Being a great athlete is a dream shared by millions, including almost all of the people who committed the biggest hoaxes in the history of sports. If you can’t make it on your own, an athletic hoax might be able to get you closer to your goal than you ever thought possible. From fakes in pro sports to college sports hoaxes, all of these stunts are motivated by one thing: a dream left unfulfilled.
Making it into college athletics, let alone into the pros, is unimaginably difficult. All of these sports conspiracies are from someone who just wanted to experience what that fame and fortune must be like. These aren’t all NFL hoaxes or cheaters (although, a great many of them are) - they’re mostly people who made bad decisions, got in over their heads, and then continued to make bad decisions. College sports athletes who cheat are possibly throwing away a great future, while many of these frauds didn’t exactly have a bright future awaiting them.
So, what happens to the dreamer whose dreams don’t come true? If you’re in on any of these huge sports hoaxes, you fake it 'til you make it… or you don’t, are found out, and then end up on this list.
Rocky Perone Discovers How To Go From Being 36 To 21 - Lie
Sports can be cruel, and you only have a brief period of time to be a great success. At 36, Rich Pohle was cut by the Kansas City Athletics and couldn't get back into baseball; so, he made himself "Rocky Perone," a 21-year-old Australian who came to America for the love of the game. He put as much work into his appearance as he did his game: he shaved three times a day, got facials, a wig, and mudpacks, and was careful about how he drank and ate. Amazingly, the San Diego Padres signed him, and he played one game for their Walla Walla affiliate before the other team's manager recognized him - he was cut the next day. In the game, though, he went one for two with a walk and he stole a base.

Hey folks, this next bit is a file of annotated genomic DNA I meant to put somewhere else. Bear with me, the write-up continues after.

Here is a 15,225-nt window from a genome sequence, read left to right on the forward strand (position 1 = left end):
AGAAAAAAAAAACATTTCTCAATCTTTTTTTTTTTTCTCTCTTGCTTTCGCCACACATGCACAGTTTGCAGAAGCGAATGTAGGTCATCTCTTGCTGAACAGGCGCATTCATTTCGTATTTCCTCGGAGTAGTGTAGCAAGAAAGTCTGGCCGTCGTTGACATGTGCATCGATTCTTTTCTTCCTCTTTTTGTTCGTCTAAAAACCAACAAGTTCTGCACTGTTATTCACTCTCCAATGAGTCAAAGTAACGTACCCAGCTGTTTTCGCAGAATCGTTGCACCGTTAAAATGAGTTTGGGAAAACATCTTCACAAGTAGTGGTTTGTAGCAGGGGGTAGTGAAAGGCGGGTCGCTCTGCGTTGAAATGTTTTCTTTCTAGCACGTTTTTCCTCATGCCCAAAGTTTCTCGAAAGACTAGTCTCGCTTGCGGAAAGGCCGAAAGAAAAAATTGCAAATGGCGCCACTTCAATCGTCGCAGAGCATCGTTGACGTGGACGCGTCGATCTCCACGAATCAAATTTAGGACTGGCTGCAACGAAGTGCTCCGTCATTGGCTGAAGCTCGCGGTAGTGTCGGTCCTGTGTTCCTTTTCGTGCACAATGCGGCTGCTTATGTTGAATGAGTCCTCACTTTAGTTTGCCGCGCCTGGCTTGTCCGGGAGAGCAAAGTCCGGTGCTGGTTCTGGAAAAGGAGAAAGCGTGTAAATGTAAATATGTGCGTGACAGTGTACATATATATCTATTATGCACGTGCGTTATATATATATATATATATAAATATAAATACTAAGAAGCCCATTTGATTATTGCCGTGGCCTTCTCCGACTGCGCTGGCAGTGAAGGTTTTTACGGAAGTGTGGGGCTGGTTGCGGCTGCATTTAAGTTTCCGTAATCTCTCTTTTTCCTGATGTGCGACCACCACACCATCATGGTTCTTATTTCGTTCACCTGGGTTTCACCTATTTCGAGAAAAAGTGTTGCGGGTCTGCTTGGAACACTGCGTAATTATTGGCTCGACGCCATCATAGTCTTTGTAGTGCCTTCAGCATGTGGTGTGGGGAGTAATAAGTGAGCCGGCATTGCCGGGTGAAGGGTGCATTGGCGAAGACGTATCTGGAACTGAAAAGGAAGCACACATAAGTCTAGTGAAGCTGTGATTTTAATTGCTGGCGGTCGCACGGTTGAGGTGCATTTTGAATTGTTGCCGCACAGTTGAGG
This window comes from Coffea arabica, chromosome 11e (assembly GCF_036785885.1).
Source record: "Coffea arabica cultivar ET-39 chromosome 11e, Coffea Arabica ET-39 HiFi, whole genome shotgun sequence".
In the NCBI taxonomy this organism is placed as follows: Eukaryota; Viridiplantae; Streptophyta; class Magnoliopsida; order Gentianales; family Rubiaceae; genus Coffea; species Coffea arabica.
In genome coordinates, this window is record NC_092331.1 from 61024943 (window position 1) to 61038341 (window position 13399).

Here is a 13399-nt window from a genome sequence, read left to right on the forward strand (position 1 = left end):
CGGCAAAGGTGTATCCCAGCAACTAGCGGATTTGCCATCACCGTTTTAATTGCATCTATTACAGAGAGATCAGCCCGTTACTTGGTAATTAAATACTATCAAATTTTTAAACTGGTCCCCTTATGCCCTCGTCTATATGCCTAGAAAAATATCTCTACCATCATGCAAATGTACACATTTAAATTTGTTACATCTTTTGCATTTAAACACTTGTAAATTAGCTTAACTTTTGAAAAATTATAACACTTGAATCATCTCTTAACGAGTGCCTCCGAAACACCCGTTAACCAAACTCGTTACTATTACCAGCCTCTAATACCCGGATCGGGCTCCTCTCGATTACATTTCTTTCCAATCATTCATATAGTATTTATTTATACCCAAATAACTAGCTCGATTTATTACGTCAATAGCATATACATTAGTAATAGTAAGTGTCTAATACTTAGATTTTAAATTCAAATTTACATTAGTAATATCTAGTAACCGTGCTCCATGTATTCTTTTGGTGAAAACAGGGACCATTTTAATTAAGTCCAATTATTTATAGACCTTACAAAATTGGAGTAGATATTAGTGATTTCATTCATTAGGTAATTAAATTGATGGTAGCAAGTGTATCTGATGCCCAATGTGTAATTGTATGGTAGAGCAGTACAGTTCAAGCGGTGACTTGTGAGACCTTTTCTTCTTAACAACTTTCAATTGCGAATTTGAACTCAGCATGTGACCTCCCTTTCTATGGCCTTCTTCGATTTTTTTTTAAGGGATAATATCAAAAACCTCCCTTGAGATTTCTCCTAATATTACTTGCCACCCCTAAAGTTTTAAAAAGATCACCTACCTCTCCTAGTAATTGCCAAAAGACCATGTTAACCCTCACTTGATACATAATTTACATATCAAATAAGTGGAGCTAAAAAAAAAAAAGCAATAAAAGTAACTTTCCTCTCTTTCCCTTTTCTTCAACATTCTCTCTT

Instead Of Paying For Final Four Tickets, These Guys Invented A College
Even in 1963, Final Four tickets were expensive. The NCAA is known to give Final Four tickets to universities, so Len Tyrrell - coach at Fenwick High School in Forest Park, Ill. - came up with the (somewhat) brilliant plan to invent a college, which he named after his favorite pub, "Maguire's." The NCAA believed Tyrrell and gave a two year allotment of Final Four tickets to the "Maguire Jollymen." When the NCAA found out, they were upset, but no one went to jail or anything. Parties are still held to commemorate the time when some guys didn't have to pay to go to a game.
From Baby Saver To Pariah: Josh Shaw
Destined to be a professional football player, USC cornerback Josh Shaw put everything on the line to jump from a second-story balcony to save his nephew. The child was drowning in a pool, and Josh did what he had to do. Miraculously, he only sprained his ankles during his heroic act. However, a police report later came out saying that Shaw had been in an a different incident at the same time the nephew had been saved. Shaw later admitted he'd made the whole thing up, but never did say what happened at the apartment. He was suspended from the team.
Cheating Can Be More Difficult Than Just Competing
In the 1968 Golden Globe round-the-world yacht race, 36-year-old Donald Crowhurst had a plan: he'd sail a small, plywood trimaran. He had no experience, and his boat was frighteningly flimsy, but he convinced all who listened that he was deadly serious.
Shortly into the race, though, he realized his predicament and determined that his only options were to quit the race or probably die sailing. So, he decided to keep his boat in the South Atlantic Ocean while the other boats raced around the world, and then he'd catch up at the end. He fabricated his reports and his logbooks so it looked like he was winning the race. Eventually, the pressure got to him, as he constructed fake log entries that were "often more difficult to complete than real entries due to the celestial navigation research required." His ship was later found abandoned - it's believed he jumped out and drowned.